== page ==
A review written for the Folk & Acoustic Music Exchange
By Arthur Berman
Within the folk community the nineties might fairly be called the decade of the singer songwriter. Headline spots at folk festivals and more and more airplay seems to be going to people singing personal songs they have written. Without sacrificing their creativity and style, Waylon Thibodeaux and Gina Forsyth provide a contrast to this trend as they render a generous 16 tunes in authentic Cajun style on their new release, Dans La Louisiane, on W.G. Records.
Songs as well known as Allons a Lafayette, Jolie Blonde, and Jambalaya are given fresh yet authentic treatment by this pair of musicians from Louisiana. The resumes of both Thibodeaux and Forsyth are clearly in order. Thibodeaux has performed with such luminaries as Beausoleil, Jo-El Sonnier, and Bruce Daigrepont. Forsyth has traded licks with the likes of Dewey Balfa and D.L. Menard. This CD shows they can certainly hold their own in such elevated company.
This CD will be of interest to those who enjoy their cajun music undiluted and clear. This acoustic release features just the duo with some overdubbing to round out the sound. Since Thibodeaux plays both fiddle and rhythm guitar on the CD while Forsyth contributes performances on fiddle, lead and rhythm guitars I would have liked to know who was playing what when. Nevertheless all of the music is fine as they trade licks back and forth and emote those wonderful cajun songs.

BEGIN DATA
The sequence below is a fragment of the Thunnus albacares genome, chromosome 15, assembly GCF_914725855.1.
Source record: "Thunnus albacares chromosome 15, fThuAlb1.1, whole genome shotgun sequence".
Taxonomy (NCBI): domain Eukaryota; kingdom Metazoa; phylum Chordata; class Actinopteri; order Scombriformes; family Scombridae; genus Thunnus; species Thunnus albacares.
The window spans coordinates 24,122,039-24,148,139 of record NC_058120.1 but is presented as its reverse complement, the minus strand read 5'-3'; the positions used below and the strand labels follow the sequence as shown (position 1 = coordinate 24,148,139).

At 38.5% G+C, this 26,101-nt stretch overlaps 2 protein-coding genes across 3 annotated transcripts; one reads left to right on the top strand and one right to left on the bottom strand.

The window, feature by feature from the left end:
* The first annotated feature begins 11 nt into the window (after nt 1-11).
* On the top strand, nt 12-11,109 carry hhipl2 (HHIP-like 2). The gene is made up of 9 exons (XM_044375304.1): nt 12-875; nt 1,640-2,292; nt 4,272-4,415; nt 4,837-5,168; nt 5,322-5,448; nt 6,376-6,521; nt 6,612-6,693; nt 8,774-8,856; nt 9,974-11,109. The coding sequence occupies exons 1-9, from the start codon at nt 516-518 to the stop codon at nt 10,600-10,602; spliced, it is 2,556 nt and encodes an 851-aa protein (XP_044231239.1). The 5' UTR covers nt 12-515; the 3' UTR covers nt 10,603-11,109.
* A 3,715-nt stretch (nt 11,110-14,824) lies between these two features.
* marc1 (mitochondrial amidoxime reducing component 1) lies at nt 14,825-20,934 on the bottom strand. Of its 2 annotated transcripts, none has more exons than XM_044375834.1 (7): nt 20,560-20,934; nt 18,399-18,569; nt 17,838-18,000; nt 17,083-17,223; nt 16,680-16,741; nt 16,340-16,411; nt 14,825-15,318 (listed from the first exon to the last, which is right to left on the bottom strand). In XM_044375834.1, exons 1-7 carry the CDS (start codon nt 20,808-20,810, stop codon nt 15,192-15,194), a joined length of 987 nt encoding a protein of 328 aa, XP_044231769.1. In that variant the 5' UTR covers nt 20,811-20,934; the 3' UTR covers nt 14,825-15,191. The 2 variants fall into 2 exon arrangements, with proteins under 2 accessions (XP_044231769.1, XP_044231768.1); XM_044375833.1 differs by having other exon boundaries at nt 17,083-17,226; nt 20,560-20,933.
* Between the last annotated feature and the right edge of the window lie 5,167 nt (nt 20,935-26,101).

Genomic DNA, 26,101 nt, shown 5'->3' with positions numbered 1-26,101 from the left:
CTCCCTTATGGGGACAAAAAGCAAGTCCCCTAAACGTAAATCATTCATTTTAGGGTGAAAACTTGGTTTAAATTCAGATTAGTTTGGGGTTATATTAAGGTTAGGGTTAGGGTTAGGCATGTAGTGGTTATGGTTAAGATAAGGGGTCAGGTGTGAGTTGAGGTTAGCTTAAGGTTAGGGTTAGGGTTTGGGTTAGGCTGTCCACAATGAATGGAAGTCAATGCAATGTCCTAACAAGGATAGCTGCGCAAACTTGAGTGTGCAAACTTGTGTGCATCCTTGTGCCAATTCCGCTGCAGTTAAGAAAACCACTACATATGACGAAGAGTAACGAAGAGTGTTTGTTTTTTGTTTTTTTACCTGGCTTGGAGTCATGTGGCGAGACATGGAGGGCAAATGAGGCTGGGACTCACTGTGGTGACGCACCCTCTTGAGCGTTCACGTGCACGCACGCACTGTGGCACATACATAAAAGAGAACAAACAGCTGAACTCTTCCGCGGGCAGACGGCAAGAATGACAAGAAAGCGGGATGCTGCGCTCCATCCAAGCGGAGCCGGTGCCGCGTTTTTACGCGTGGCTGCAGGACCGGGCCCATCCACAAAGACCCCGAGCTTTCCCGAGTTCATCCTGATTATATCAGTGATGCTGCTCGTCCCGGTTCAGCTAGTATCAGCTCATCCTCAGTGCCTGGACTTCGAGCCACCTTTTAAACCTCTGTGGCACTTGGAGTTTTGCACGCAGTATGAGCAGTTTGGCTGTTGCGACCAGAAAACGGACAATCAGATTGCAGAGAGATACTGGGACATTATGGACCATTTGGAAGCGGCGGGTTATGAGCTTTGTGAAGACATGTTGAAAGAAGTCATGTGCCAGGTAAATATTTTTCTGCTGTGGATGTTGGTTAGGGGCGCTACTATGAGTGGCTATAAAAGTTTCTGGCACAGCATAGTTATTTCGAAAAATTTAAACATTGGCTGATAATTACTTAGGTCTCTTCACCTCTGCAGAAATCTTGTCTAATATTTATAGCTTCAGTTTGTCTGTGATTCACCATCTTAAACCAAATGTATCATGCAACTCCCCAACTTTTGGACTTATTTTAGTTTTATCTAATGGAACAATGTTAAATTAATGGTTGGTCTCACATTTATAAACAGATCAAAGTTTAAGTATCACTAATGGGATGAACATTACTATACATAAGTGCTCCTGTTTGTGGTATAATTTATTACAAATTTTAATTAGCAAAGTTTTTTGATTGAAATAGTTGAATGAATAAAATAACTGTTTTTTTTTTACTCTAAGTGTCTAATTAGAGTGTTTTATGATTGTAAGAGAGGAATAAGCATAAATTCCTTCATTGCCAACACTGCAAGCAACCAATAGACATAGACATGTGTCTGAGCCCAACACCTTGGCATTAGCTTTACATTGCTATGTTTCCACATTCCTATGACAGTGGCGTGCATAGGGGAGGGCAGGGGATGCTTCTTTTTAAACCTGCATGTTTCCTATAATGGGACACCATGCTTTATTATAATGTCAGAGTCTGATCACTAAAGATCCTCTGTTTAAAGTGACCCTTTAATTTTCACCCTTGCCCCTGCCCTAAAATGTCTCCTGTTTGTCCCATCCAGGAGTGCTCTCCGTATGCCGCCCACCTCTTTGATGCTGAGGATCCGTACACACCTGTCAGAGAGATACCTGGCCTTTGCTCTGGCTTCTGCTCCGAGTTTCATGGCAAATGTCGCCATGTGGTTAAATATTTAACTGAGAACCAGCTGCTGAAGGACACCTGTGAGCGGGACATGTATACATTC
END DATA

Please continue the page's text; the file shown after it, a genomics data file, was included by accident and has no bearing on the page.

I'd compare Forsyth and Thibodeaux's distinctive sound to the Savoy-Doucet Band. This duo is well grounded in their tradition, but this is not a hidebound recreation of the past. This music is alive. As anyone who has attended a Cajun event knows, this music is for dancing and partying. To their credit one can feel the joy and emotion in the music even if one cannot understand the French lyrics. The beat and spirit says, "Roll up the rug and dance!"
In addition to the cuts named above the CD includes:
[Edited by: Paula Gregorowicz]
Copyright 1996, Three Rivers Folklife Society.
This review may be reprinted with prior permission and attribution.